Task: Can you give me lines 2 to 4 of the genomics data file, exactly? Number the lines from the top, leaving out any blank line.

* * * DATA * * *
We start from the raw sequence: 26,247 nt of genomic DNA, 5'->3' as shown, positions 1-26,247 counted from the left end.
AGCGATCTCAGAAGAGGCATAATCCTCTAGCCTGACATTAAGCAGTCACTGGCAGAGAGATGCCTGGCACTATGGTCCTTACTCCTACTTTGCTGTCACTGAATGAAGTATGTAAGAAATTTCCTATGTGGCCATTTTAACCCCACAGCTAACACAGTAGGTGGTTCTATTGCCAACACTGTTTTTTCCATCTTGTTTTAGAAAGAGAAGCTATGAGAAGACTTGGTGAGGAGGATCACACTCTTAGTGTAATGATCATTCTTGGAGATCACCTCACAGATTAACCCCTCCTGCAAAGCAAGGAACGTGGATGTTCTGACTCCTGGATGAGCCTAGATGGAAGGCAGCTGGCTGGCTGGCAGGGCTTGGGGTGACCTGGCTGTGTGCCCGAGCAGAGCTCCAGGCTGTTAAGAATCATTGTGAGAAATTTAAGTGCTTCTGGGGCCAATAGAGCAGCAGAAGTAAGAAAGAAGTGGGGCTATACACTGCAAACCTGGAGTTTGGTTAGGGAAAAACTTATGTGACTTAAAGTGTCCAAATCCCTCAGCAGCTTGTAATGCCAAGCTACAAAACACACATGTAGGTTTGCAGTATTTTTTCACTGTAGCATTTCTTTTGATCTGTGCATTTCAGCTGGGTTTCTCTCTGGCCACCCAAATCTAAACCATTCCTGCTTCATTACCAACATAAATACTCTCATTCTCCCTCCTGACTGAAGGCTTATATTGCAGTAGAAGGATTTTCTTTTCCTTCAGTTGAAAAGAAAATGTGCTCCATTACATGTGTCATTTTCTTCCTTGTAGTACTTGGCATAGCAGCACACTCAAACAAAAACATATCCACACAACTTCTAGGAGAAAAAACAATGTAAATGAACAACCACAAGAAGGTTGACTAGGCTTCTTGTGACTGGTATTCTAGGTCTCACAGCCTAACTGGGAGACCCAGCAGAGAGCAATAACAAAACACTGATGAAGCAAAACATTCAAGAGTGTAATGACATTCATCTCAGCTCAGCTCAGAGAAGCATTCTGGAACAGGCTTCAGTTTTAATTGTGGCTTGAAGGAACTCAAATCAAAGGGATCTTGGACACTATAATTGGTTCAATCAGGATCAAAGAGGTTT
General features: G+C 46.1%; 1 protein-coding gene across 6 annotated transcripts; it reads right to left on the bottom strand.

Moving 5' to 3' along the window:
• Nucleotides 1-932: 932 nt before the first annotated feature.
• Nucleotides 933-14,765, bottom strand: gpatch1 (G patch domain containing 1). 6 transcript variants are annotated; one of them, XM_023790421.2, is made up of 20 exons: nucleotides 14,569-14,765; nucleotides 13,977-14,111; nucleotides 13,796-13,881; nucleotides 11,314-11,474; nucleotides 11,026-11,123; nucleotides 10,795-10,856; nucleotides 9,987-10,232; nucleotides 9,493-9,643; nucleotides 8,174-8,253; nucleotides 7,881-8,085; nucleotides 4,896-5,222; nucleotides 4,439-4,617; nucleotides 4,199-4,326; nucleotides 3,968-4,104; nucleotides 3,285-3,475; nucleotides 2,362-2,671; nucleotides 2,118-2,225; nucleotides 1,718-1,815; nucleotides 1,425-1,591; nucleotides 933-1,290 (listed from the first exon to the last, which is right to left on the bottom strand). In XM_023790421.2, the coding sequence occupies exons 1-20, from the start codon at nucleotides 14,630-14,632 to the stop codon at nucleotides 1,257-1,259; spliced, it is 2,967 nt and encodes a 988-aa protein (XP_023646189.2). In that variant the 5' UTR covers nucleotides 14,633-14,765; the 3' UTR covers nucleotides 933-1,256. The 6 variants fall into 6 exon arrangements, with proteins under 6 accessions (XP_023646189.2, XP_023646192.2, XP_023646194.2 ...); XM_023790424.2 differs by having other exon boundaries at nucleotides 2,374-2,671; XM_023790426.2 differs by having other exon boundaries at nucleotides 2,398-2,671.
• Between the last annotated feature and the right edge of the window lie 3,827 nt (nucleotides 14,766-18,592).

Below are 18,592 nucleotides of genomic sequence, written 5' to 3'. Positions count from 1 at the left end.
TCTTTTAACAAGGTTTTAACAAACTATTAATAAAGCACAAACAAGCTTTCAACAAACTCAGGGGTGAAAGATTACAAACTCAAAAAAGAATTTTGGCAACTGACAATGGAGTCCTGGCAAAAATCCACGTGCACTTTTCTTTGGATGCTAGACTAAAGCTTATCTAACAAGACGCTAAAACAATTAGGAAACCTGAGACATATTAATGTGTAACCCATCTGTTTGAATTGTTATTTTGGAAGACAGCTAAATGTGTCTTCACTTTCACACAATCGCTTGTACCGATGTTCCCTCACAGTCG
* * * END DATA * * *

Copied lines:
AGCGATCTCAGAAGAGGCATAATCCTCTAGCCTGACATTAAGCAGTCACTGGCAGAGAGATGCCTGGCACTATGGTCCTTACTCCTACTTTGCTGTCACTGAATGAAGTATGTAAGAAATTTCCTATGTGGCCATTTTAACCCCACAGCTAACACAGTAGGTGGTTCTATTGCCAACACTGTTTTTTCCATCTTGTTTTAGAAAGAGAAGCTATGAGAAGACTTGGTGAGGAGGATCACACTCTTAGTGTAATGATCATTCTTGGAGATCACCTCACAGATTAACCCCTCCTGCAAAGCAAGGAACGTGGATGTTCTGACTCCTGGATGAGCCTAGATGGAAGGCAGCTGGCTGGCTGGCAGGGCTTGGGGTGACCTGGCTGTGTGCCCGAGCAGAGCTCCAGGCTGTTAAGAATCATTGTGAGAAATTTAAGTGCTTCTGGGGCCAATAGAGCAGCAGAAGTAAGAAAGAAGTGGGGCTATACACTGCAAACCTGGAGTTTGGTTAGGGAAAAACTTATGTGACTTAAAGTGTCCAAATCCCTCAGCAGCTTGTAATGCCAAGCTACAAAACACACATGTAGGTTTGCAGTATTTTTTCACTGTAGCATTTCTTTTGATCTGTGCATTTCAGCTGGGTTTCTCTCTGGCCACCCAAATCTAAACCATTCCTGCTTCATTACCAACATAAATACTCTCATTCTCCCTCCTGACTGAAGGCTTATATTGCAGTAGAAGGATTTTCTTTTCCTTCAGTTGAAAAGAAAATGTGCTCCATTACATGTGTCATTTTCTTCCTTGTAGTACTTGGCATAGCAGCACACTCAAACAAAAACATATCCACACAACTTCTAGGAGAAAAAACAATGTAAATGAACAACCACAAGAAGGTTGACTAGGCTTCTTGTGACTGGTATTCTAGGTCTCACAGCCTAACTGGGAGACCCAGCAGAGAGCAATAACAAAACACTGATGAAGCAAAACATTCAAGAGTGTAATGACATTCATCTCAGCTCAGCTCAGAGAAGCATTCTGGAACAGGCTTCAGTTTTAATTGTGGCTTGAAGGAACTCAAATCAAAGGGATCTTGGACACTATAATTGGTTCAATCAGGATCAAAGAGGTTT
General features: G+C 46.1%; 1 protein-coding gene across 6 annotated transcripts; it reads right to left on the bottom strand.

Moving 5' to 3' along the window: